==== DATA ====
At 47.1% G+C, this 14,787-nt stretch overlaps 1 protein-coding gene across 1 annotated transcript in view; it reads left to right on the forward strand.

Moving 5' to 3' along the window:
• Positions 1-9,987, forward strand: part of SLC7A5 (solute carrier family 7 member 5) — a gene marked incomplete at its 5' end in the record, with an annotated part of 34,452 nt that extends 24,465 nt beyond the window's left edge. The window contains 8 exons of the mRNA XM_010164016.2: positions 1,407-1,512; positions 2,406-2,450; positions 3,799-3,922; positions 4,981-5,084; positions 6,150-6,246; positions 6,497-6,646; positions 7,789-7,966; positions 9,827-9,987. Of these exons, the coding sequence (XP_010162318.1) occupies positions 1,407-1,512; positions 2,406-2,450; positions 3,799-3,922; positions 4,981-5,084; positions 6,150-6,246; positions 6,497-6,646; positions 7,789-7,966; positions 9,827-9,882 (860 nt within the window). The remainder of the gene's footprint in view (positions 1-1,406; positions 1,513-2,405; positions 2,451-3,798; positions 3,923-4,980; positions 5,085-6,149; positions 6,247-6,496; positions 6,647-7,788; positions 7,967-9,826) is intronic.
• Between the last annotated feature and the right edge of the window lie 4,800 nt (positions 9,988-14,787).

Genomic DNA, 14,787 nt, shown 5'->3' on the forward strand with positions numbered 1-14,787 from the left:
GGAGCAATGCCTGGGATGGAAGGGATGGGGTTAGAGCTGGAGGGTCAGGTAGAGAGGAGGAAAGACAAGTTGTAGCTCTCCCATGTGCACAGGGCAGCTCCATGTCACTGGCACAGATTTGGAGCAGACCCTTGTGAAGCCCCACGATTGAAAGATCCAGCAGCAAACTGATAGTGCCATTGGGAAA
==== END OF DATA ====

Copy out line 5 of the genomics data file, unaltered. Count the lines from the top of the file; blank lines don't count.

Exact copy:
Genomic DNA, 14,787 nt, shown 5'->3' on the forward strand with positions numbered 1-14,787 from the left: